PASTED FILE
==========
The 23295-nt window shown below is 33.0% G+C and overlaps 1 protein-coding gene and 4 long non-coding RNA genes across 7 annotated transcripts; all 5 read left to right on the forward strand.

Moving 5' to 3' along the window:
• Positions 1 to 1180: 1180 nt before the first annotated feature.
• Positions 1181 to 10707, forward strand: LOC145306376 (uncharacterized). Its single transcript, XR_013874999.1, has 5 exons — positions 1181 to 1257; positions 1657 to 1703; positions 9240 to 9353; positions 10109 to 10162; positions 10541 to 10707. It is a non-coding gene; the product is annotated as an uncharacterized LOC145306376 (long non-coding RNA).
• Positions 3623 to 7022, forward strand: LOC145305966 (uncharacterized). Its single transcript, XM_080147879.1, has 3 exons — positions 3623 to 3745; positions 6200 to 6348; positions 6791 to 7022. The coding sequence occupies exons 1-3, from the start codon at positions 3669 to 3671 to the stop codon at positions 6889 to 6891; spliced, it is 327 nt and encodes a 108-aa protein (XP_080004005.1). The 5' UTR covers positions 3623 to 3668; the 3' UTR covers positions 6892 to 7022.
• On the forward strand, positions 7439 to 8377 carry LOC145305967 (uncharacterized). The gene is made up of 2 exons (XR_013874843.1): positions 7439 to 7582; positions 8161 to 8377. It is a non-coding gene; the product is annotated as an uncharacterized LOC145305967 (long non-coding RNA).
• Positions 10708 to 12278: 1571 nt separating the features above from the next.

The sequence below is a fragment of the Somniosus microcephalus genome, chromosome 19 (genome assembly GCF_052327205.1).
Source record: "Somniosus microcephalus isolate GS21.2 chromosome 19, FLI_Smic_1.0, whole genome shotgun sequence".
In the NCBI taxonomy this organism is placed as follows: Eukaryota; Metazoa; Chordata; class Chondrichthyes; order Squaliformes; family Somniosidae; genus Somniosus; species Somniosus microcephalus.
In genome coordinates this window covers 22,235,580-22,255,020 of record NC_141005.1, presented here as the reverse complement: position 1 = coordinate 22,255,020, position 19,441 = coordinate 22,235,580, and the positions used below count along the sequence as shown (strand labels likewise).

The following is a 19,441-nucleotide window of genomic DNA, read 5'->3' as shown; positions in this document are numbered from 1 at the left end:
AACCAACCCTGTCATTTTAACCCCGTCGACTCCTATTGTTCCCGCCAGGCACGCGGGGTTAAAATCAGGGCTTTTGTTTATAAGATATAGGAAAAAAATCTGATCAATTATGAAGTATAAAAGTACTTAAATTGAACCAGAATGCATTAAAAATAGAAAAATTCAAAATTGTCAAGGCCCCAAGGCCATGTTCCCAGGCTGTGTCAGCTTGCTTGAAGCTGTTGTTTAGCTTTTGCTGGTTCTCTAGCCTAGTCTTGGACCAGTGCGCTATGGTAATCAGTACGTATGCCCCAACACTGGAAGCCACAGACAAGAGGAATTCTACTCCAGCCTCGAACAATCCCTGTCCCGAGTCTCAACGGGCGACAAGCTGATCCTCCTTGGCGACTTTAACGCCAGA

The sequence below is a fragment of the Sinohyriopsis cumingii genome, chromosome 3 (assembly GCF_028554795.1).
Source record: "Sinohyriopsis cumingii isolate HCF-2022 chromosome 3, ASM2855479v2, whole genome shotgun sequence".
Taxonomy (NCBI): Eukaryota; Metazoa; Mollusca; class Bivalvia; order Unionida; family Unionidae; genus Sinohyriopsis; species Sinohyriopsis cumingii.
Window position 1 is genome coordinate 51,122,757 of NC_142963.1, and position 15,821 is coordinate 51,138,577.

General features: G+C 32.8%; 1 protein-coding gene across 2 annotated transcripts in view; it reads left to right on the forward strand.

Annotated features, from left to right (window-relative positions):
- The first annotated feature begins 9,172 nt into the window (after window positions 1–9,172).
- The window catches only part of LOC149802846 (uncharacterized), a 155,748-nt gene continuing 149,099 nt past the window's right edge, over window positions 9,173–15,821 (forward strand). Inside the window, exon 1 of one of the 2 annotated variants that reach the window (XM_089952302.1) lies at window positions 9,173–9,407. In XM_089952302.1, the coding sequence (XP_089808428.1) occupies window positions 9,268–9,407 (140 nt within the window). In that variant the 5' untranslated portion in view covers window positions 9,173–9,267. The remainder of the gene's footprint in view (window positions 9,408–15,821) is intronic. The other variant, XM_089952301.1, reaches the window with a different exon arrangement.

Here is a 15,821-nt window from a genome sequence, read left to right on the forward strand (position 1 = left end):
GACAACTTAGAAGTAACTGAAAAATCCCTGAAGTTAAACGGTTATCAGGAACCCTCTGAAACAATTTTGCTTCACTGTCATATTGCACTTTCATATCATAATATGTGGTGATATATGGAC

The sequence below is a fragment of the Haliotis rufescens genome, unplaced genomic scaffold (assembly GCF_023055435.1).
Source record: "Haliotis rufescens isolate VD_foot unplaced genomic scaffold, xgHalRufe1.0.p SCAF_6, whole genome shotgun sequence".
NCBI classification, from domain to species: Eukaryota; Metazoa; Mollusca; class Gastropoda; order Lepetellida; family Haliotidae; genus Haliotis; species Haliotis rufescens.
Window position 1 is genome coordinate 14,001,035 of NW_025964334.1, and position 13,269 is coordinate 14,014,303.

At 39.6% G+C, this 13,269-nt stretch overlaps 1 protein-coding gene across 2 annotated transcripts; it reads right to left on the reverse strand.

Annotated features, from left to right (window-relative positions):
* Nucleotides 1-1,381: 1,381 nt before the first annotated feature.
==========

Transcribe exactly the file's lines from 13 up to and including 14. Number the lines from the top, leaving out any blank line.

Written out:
AACCAACCCTGTCATTTTAACCCCGTCGACTCCTATTGTTCCCGCCAGGCACGCGGGGTTAAAATCAGGGCTTTTGTTTATAAGATATAGGAAAAAAATCTGATCAATTATGAAGTATAAAAGTACTTAAATTGAACCAGAATGCATTAAAAATAGAAAAATTCAAAATTGTCAAGGCCCCAAGGCCATGTTCCCAGGCTGTGTCAGCTTGCTTGAAGCTGTTGTTTAGCTTTTGCTGGTTCTCTAGCCTAGTCTTGGACCAGTGCGCTATGGTAATCAGTACGTATGCCCCAACACTGGAAGCCACAGACAAGAGGAATTCTACTCCAGCCTCGAACAATCCCTGTCCCGAGTCTCAACGGGCGACAAGCTGATCCTCCTTGGCGACTTTAACGCCAGA

The sequence below is a fragment of the Sinohyriopsis cumingii genome, chromosome 3 (assembly GCF_028554795.1).